Objective: The aim of this study was to evaluate the stress distribution and displacement of various craniofacial structures after nonsurgical rapid palatal expansion (RPE) with conventional (C-RPE), bone-borne (B-RPE), and miniscrew-assisted (MARPE) expanders for young adults using three-dimensional finite element analysis (3D FEA). Methods: Conventional, bone-borne, and miniscrew-assisted palatal expanders were designed to simulate expansion in a 3D FE model created from a 20-year-old human dry skull. Stress distribution and the displacement pattern for each circumaxillary suture and anchor tooth were calculated. Results: The results showed that C-RPE induced the greatest stress along the frontal process of the maxilla and around the anchor teeth, followed by the suture area, whereas B-RPE generated the greatest stress around the miniscrew, although the area was limited within the suture. Compared with the other appliances, MARPE caused relatively even stress distribution, decreased the stress on the buccal plate of the anchor teeth, and reduced tipping of the anchor teeth. Conclusions: The findings of this study suggest that the incorporation of miniscrews in RPE devices may contribute to force delivery to the sutures and a decrease in excessive stress on the buccal plate. Thus, MARPE may serve as an effective modality for the nonsurgical treatment of transverse maxillary deficiency in young adults.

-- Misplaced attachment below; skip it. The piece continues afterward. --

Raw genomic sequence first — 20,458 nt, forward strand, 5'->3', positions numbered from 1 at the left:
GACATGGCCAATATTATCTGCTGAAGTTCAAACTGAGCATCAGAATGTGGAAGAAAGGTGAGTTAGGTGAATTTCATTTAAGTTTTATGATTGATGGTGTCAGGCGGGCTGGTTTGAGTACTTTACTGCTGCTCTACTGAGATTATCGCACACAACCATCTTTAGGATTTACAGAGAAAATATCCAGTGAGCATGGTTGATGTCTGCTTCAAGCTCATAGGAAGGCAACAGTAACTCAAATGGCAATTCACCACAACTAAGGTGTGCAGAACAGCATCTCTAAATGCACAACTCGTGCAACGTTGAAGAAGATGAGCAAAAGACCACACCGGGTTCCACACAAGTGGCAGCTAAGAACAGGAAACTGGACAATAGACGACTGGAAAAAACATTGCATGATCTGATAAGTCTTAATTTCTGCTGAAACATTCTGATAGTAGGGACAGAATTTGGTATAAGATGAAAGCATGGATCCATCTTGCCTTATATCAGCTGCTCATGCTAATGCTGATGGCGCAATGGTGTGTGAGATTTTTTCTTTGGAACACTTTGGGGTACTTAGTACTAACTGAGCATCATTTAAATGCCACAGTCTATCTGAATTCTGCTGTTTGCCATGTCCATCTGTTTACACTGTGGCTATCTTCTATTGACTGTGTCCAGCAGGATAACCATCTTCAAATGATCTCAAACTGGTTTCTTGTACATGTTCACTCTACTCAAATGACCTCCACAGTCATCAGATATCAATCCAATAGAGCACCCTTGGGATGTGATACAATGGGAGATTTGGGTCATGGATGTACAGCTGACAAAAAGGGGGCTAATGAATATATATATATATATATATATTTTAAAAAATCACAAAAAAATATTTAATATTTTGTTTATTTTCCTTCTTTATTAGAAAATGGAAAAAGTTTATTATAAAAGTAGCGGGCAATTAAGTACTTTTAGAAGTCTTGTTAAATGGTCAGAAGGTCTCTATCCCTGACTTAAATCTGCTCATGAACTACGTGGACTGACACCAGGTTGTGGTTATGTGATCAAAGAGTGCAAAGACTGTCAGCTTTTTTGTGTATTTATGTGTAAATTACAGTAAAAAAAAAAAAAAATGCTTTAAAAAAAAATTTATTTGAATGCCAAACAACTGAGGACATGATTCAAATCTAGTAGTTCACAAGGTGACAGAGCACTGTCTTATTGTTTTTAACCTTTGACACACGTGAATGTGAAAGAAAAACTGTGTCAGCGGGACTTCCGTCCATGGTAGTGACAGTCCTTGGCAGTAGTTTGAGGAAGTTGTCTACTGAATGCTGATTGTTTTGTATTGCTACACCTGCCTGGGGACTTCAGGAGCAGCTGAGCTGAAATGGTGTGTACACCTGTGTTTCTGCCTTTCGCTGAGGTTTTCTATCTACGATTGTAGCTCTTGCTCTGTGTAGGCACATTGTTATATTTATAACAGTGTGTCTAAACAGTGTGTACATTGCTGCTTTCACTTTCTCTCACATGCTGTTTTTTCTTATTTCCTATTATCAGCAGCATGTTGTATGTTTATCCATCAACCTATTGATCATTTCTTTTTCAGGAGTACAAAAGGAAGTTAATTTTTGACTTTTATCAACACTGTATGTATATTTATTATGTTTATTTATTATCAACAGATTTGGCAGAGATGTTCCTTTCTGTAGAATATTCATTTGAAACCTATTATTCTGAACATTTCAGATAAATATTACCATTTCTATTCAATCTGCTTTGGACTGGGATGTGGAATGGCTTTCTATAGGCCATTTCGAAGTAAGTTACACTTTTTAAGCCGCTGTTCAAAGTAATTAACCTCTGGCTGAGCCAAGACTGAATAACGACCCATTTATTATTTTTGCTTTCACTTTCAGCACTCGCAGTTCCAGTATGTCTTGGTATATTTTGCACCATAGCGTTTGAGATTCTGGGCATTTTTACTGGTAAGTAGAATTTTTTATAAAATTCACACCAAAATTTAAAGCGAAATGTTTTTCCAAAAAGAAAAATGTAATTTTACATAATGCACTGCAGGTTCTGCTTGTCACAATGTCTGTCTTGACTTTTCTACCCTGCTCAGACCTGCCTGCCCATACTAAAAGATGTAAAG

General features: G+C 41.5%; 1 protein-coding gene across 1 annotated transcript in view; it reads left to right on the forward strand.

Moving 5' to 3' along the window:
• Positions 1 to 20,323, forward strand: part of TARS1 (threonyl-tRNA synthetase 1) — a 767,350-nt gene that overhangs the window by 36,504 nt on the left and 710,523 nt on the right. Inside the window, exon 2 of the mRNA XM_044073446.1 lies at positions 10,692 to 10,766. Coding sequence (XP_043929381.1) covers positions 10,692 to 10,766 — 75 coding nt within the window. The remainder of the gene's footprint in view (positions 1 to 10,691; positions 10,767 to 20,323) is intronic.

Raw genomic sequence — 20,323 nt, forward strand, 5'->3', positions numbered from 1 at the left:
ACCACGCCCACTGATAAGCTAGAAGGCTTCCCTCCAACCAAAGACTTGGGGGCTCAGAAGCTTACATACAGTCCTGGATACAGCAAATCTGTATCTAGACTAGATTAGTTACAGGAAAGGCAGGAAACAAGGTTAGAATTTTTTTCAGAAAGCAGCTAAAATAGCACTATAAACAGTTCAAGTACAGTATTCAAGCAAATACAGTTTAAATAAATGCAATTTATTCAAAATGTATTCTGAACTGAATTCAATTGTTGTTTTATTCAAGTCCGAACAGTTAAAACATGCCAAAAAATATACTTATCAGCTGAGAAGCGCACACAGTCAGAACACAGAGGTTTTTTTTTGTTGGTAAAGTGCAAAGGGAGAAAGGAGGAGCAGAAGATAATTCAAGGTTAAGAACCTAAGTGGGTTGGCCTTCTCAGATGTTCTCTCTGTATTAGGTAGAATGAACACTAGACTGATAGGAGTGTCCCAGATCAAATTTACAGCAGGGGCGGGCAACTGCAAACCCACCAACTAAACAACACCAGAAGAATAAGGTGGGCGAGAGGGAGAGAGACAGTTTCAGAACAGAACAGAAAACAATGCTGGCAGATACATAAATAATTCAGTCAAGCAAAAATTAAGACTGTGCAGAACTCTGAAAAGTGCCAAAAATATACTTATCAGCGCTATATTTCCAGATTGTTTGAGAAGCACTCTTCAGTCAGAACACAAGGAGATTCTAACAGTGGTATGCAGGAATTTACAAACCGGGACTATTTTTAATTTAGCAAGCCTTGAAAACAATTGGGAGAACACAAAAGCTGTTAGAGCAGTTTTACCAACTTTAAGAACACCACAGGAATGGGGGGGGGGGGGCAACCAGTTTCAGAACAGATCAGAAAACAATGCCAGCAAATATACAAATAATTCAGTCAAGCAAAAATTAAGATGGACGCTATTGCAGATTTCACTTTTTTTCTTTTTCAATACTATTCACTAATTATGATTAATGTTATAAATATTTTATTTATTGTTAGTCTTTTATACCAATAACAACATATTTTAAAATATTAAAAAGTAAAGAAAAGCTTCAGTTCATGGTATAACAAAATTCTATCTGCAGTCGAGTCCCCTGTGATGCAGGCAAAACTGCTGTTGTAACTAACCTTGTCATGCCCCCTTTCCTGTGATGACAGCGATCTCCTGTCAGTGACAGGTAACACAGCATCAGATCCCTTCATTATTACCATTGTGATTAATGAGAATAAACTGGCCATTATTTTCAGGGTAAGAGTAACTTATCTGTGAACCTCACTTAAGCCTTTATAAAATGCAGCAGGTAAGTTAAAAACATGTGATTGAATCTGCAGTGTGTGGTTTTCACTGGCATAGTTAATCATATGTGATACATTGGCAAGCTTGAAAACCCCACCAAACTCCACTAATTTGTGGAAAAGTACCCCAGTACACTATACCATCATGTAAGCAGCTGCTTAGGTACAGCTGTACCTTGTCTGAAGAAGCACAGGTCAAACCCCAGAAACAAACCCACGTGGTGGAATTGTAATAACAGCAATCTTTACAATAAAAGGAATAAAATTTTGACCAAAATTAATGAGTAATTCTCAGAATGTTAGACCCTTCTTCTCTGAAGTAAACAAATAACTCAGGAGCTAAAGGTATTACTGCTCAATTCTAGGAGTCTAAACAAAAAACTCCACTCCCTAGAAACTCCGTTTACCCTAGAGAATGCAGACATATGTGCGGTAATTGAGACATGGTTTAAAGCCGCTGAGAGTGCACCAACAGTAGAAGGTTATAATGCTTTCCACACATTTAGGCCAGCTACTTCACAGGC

Bibliographical noteFunding Information:
This research was supported by Basic Science Research Program through the National Research Foundation of Korea (NRF) funded by the Ministry of Education (2017R1D1A1B03035435).
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